Los Angeles International Airport (LAX) is starting to use commercially available facile recognition software to confirm the identity of international travelers and drastically speed up the check-in process.
As a former member of Homeland Security Region One, I can confirm that law enforcement, FBI and the National Security Agency have been using facile recognition technology for investigations regarding passengers traveling through the Tom Bradley International Terminal at LAX since at least 2002.
But recent advances in deep learning algorithms and artificial-intelligence protocols, coupled with computer processing speed and monitoring scalability, are believed to be mature enough to be operationally deployed for high reliability biometric identifications.
According to the U.S. Customs and Border Patrol daily AWT Report on February 1 for the Tom Bradley Terminal’s 15 gates, the average wait time differential by gate was between a low of eight minutes and a high of 17 minutes, or about twice as long. But the maximum wait time for the same 15 gates varied from a low of 19 minutes to a high of 86 minutes, or about 4.5 times as long. The biggest difference is due to gate staff actions.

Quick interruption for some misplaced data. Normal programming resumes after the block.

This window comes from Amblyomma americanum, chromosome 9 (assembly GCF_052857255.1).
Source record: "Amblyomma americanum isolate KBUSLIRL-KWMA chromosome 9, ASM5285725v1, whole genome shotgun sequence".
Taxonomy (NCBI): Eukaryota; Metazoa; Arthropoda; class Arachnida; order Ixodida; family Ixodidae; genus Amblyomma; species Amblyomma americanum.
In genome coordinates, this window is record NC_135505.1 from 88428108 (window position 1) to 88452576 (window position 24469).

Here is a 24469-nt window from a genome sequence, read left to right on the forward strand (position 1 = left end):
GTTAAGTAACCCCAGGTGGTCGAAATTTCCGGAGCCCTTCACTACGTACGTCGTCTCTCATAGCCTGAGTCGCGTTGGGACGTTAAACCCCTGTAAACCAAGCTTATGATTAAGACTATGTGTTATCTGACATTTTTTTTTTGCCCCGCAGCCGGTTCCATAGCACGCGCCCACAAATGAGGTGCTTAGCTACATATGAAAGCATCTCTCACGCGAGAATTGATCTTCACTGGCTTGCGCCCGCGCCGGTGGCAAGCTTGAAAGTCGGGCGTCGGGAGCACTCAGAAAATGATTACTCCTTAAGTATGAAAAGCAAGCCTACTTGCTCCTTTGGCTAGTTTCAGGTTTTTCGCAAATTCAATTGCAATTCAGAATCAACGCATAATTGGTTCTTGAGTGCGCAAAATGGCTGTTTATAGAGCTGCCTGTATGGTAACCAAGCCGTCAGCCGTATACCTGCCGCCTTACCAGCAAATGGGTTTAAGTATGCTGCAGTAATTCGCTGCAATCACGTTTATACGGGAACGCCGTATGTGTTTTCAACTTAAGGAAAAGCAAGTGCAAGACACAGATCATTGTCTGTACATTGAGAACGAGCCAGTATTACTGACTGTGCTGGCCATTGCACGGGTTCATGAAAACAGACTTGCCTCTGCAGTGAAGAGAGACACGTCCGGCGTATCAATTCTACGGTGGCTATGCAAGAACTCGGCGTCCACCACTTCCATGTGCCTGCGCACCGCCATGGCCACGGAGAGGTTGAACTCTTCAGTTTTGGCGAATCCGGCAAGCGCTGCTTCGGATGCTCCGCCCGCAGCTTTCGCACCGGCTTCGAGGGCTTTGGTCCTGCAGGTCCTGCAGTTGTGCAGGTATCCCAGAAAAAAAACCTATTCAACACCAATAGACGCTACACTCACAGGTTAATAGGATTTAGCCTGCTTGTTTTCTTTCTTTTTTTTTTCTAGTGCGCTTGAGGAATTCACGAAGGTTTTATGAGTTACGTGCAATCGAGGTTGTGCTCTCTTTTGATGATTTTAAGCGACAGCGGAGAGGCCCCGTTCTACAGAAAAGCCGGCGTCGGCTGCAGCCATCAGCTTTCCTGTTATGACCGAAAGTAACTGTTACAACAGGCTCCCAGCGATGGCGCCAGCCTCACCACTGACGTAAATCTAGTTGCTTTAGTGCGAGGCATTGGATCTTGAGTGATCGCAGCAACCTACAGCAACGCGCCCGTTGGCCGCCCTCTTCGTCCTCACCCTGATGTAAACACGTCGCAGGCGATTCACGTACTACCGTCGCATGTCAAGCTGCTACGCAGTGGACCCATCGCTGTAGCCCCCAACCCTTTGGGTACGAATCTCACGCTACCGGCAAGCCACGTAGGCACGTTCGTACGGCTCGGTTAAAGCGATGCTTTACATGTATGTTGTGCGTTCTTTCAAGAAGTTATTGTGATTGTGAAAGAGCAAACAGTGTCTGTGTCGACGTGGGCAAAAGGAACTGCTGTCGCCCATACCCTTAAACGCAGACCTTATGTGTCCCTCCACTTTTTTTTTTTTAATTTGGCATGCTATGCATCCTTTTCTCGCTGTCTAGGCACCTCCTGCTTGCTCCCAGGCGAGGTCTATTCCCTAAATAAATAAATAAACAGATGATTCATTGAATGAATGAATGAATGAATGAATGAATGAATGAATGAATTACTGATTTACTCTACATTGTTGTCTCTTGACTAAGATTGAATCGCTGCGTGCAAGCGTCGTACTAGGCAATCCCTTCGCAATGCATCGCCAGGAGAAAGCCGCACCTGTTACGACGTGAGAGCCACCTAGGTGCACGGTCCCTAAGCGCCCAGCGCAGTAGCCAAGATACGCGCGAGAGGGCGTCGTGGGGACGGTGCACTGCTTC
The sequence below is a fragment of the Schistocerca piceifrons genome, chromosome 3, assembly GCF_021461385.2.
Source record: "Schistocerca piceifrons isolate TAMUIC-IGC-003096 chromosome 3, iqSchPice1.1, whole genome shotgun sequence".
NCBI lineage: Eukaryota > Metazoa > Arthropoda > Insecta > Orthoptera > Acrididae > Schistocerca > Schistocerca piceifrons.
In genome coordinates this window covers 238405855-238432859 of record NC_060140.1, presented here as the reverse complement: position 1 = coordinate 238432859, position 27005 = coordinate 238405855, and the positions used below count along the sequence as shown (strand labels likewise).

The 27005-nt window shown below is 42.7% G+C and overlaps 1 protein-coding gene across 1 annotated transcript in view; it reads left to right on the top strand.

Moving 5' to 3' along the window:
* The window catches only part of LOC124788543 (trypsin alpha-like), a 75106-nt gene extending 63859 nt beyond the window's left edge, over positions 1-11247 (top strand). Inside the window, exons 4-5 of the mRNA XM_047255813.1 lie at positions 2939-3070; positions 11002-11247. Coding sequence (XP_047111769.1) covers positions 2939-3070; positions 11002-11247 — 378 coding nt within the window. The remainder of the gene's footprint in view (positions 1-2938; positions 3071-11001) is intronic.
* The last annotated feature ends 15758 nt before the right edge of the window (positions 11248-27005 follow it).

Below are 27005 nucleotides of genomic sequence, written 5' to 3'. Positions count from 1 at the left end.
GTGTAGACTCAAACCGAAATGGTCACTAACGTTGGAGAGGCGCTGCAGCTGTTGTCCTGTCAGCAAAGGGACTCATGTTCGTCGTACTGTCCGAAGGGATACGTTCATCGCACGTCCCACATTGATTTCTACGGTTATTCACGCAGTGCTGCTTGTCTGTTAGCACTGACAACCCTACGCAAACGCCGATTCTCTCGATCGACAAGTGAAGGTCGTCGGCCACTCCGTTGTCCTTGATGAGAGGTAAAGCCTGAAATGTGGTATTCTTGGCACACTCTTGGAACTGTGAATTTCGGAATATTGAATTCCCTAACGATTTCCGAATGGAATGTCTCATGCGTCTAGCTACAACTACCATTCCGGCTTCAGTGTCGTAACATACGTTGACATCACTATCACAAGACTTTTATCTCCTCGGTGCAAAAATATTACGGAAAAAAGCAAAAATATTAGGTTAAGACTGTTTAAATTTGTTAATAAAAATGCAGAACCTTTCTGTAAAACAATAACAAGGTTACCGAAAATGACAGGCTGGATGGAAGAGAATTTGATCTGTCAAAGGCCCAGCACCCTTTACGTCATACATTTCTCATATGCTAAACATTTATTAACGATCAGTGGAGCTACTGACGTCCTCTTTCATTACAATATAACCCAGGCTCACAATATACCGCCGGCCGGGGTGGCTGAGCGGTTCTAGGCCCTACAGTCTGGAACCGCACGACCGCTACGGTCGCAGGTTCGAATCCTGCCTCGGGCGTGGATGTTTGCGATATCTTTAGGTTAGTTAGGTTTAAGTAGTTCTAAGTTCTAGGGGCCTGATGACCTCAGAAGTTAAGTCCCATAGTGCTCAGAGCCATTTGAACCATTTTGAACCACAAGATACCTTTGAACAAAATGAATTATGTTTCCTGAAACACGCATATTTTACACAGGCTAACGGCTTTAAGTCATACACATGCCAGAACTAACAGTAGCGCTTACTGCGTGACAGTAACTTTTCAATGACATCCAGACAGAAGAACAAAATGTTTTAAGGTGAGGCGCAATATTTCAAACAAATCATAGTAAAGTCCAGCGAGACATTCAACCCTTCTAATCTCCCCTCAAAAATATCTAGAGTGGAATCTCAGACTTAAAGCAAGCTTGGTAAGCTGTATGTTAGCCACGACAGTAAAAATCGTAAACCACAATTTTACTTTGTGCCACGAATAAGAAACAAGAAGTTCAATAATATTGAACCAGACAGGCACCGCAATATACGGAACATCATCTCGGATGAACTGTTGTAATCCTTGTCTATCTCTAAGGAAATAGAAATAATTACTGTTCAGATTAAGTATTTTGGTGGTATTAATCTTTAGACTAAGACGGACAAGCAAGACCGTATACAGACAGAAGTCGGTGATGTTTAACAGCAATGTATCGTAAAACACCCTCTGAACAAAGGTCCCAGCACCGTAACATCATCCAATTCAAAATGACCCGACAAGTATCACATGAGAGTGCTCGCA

That is why the National Transportation Safety Administration and Homeland Security have installed two new gates and are launching a 3-week test beginning on Feb 7 to determine if biometric recognition can standardize efficiency and effectiveness of check-in procedures to accelerate wait times at LAX.
All U.S. and most developed countries’ passports issued or renewed since 2007 have an RFID (or Radio Frequency Identification) chip embedded in the booklet. Given the 10-year renewal process, all U.S. passports as of Jan.1 now have an RFID chip that will allow close-range scanning for 100 percent of passengers.
Airport security will require international passengers to run their own passports and boarding passes through an automated scanner, be biometrically analyzed by a series of high-resolution digitized cameras, then move through metal detectors and on to their gate.
Fred Fischer, senior director of Portugal-based VisionBox, which is the technology vendor, told Fox News that the system will create happier and safer passengers because, “Every face is different so from a biometric match we look from point to point on your face and no two are identical, worldwide, you can’t spoof the system with a mask or a photo or anything like that.” He called it “100% secure.”
VisionBox is already commercially selling its technology to warehouses and manufacturing plants to eliminate manual processes and centralize information.